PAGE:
What Is a Domestic Partner?
How will the Court determine who is the correct person to administer an estate when a person dies intestate (i.e. with no will)?
Sebastian and Ava met at one of Ava’s art exhibits three years ago
They started dating and things had progressed so well that they had begun discussions about getting married and living together. Sebastian lived in an apartment he owned that was a walking distance away from his CBD office, where he worked as a financial analyst. Ava also owned her own apartment and art studio in Malvern.
Their plan was to wait until Ava finished her Master of Fine Arts - which only had one semester left - and then look for a place to begin the next stage in their relationship.
But one day, everything changed when Sebastian tragically, and unexpectedly, passed away.
Passing Away Intestate – Without a Will
Unfortunately, Sebastian did not have a will when he passed (known as ‘dying intestate’). His mother applied to the Court for a grant of letters of administration upon intestacy on the basis that Sebastian didn’t have a domestic partner (nor any children) and as such, she was the appropriate person to do so. On this basis, she and Sebastian’s father were each entitled to one half of their son’s estate pursuant to the intestacy laws.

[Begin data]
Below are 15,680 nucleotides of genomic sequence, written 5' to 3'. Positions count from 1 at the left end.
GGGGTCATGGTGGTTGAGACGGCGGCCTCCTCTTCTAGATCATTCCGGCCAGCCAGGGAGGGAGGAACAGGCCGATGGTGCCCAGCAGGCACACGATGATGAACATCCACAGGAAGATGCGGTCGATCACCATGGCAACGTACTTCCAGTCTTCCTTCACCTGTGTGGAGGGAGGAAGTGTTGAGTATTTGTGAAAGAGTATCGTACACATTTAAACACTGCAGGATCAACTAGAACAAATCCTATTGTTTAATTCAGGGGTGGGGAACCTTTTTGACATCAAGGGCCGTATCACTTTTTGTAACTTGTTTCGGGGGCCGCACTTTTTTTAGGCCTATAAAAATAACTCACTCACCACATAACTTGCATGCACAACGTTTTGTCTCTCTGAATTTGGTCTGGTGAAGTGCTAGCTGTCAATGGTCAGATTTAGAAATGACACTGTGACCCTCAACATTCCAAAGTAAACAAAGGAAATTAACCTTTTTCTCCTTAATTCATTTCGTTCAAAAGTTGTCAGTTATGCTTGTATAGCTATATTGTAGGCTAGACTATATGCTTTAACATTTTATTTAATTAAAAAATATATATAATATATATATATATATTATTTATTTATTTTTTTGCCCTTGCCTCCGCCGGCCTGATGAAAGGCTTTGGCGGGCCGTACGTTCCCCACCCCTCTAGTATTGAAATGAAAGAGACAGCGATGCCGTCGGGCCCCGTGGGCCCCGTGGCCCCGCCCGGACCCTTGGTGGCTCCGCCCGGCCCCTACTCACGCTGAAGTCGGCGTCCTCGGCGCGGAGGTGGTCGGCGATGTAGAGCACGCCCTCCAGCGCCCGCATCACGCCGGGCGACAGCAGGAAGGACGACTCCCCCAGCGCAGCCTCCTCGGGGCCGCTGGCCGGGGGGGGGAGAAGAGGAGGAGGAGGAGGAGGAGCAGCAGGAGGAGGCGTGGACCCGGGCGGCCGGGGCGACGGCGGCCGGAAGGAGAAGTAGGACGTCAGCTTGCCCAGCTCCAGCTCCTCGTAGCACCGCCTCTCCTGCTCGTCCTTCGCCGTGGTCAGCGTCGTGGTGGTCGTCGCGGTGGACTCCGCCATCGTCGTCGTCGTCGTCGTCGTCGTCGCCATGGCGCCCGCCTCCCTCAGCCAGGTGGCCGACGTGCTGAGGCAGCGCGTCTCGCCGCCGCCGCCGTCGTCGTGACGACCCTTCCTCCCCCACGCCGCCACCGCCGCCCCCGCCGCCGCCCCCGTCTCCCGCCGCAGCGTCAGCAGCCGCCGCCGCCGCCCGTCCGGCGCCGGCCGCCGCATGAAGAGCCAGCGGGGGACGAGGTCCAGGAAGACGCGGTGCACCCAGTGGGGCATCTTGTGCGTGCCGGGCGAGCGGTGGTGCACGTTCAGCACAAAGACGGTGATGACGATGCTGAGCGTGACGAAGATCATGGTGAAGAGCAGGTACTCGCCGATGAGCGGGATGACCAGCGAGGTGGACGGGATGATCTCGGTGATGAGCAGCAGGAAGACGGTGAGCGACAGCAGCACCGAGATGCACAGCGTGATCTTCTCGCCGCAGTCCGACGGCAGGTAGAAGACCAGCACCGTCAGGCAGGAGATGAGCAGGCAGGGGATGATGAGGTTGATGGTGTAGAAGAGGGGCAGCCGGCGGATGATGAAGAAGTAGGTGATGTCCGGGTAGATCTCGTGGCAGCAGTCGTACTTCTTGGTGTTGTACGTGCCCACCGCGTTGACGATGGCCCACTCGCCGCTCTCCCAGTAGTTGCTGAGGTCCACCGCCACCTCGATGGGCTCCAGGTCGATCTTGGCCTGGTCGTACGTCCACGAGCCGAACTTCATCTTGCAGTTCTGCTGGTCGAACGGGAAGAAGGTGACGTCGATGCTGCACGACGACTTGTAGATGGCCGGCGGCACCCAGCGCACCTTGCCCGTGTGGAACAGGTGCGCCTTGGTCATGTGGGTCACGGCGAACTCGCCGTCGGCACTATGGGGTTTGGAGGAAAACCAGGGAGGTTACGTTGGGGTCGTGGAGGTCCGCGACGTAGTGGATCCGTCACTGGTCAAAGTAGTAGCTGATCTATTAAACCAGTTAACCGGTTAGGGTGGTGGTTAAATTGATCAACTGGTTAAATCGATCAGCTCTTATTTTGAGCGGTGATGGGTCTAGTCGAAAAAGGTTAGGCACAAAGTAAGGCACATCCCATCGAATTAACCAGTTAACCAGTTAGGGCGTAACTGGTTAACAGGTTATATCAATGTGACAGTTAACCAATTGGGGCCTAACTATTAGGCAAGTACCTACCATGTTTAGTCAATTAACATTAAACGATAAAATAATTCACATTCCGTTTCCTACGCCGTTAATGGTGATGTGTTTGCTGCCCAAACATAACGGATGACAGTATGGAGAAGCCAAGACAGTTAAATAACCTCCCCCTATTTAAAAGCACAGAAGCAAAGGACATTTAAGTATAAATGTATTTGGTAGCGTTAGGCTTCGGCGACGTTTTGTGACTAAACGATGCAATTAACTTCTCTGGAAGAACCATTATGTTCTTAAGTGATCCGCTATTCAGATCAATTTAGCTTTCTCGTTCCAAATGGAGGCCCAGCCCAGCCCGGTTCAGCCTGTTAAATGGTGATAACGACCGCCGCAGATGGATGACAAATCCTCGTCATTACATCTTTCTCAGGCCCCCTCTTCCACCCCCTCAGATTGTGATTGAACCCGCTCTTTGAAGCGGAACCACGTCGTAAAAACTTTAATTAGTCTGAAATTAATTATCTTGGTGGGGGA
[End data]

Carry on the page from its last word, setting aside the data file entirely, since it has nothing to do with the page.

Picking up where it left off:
Ava sought legal advice in relation to her position, and subsequently made an application to the Court seeking orders revoking the grant obtained by Sebastian’s mother, in order to obtain a grant on the basis that she was Sebastian’s domestic partner.
How did it play out?
How does The Court define a ’Domestic Partner’?
In this case, the Victorian Court outlined the relevant considerations in relation to the definition of an "unregistered domestic partner" for the purposes of obtaining letters of administration when someone dies intestate (Sebastian).
These considerations are also relevant to those who may seek to make a claim for further provision from a deceased’s estate on the basis that they are a domestic partner.
The relevant legislation required Ava to show that she and Sebastian were living together as a couple on a genuine domestic basis at the time of his death and that they did so continuously for a period of at least two years immediately before his death.
If Ava and Sebastian had a child together who was under the age of 18 years at the time of Sebastian’s death, she would not have to show that the time they had lived together on a genuine domestic basis had been for the two year period prior to his death.
In determining whether someone is an unregistered domestic partner, many factors are to be considered including but not limited to:
- the degree of mutual commitment to a shared life;
- the duration of the relationship;
- the nature and extent of common residence;
- whether or not a sexual relationship exists;
- the degree of financial dependence or interdependence,
- arrangements for financial support between the parties;
- the ownership, use and acquisition of property;
- the care and support of children;